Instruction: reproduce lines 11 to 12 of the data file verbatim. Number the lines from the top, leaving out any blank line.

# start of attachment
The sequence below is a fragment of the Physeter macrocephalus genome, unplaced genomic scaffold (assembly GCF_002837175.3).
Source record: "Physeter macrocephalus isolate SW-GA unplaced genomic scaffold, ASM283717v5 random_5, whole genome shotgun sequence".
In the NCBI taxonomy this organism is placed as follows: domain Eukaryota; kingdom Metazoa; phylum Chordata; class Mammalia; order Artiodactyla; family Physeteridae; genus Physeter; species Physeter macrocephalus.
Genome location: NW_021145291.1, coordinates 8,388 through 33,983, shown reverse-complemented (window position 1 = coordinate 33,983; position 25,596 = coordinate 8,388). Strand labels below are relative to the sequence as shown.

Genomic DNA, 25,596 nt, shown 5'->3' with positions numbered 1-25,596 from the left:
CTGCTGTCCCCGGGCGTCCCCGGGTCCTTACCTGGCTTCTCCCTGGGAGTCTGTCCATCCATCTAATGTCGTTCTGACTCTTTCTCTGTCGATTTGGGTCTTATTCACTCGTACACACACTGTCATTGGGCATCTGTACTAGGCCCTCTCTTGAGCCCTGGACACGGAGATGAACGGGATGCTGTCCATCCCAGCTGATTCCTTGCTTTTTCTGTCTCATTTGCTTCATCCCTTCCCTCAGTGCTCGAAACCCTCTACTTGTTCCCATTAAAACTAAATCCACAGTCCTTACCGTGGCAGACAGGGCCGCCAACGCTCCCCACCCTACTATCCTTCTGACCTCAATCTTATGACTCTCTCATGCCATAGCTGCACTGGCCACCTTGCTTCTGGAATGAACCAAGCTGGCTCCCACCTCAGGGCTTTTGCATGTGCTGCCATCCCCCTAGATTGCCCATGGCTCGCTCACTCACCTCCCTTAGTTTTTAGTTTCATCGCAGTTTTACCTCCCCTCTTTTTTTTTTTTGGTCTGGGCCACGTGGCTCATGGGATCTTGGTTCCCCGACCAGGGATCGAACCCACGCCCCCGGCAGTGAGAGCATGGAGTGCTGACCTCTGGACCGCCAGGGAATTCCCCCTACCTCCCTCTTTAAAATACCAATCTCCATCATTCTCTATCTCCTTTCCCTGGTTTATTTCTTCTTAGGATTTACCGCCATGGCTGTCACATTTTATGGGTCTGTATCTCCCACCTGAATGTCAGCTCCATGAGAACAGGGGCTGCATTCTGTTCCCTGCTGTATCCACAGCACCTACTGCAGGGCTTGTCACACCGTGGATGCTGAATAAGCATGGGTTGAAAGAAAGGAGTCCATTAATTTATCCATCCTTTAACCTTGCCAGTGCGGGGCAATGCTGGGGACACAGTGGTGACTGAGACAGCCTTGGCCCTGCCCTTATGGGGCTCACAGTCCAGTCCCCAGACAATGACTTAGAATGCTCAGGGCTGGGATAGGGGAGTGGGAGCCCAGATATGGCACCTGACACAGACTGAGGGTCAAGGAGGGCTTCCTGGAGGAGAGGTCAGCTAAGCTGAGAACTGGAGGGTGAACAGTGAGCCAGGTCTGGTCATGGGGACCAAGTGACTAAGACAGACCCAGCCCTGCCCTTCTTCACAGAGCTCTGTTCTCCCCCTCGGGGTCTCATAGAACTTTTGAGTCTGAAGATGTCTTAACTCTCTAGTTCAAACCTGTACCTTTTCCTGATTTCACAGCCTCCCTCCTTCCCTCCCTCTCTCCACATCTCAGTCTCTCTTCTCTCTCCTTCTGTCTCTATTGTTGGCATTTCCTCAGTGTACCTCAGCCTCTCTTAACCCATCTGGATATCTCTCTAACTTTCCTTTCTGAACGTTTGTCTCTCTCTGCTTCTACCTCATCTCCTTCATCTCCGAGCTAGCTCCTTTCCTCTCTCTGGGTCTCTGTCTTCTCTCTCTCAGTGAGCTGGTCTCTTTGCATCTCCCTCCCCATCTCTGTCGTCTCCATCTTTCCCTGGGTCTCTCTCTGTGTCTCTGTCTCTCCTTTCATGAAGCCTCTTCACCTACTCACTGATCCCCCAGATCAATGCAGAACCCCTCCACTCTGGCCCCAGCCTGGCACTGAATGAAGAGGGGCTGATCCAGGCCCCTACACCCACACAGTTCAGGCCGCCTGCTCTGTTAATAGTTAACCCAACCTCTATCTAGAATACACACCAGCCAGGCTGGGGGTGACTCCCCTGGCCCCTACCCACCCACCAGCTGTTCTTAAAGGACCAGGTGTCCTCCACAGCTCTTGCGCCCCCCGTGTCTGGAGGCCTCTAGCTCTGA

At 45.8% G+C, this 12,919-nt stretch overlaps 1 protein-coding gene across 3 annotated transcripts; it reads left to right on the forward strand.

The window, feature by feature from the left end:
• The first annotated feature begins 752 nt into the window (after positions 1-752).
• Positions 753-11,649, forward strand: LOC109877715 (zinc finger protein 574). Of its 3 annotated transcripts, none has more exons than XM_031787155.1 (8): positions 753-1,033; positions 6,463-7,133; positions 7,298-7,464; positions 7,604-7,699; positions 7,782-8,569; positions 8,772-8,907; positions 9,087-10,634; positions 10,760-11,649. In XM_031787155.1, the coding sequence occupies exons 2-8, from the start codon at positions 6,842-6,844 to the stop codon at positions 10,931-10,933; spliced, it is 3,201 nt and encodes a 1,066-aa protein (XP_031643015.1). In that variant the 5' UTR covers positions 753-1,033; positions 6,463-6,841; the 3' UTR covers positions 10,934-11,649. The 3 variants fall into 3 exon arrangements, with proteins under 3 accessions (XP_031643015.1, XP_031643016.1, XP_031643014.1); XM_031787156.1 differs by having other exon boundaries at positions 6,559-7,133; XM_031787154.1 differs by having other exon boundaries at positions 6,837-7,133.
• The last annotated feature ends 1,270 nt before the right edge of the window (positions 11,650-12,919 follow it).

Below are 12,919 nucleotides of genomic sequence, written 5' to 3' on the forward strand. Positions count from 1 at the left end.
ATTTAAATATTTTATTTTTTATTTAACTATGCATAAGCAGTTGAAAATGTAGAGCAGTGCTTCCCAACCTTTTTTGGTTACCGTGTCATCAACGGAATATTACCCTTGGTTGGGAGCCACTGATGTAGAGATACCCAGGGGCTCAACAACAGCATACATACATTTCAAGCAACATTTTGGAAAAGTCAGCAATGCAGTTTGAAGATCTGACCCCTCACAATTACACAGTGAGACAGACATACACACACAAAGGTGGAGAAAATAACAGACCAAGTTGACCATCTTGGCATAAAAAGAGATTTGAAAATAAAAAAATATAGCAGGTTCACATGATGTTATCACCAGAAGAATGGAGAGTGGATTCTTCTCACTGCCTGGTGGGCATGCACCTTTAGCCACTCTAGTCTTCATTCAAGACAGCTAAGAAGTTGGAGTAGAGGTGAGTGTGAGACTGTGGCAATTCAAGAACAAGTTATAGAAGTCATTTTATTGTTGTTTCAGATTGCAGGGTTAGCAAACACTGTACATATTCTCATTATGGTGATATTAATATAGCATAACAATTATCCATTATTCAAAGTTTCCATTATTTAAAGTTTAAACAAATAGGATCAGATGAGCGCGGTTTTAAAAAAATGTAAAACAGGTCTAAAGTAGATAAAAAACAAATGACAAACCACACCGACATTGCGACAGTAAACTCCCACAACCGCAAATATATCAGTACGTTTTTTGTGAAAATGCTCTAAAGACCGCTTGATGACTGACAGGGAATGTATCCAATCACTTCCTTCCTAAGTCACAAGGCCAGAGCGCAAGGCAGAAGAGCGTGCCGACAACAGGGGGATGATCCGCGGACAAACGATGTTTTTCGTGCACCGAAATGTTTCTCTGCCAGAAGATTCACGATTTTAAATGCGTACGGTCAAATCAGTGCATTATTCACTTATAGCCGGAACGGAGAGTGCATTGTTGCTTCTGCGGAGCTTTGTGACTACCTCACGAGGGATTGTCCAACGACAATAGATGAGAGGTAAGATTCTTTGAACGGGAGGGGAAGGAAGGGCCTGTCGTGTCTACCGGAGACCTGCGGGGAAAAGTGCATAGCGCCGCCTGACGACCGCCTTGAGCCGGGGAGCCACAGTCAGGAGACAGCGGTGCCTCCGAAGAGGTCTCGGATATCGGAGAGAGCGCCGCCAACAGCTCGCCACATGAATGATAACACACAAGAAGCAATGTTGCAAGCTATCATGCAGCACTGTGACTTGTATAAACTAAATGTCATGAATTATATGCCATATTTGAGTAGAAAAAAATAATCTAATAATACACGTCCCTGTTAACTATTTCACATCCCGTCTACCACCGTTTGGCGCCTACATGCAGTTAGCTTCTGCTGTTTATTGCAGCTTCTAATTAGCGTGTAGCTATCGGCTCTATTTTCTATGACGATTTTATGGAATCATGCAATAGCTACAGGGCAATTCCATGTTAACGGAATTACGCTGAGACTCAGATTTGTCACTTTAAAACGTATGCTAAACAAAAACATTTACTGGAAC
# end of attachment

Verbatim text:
• The last annotated feature ends 1,270 nt before the right edge of the window (positions 11,650-12,919 follow it).

Below are 12,919 nucleotides of genomic sequence, written 5' to 3' on the forward strand. Positions count from 1 at the left end.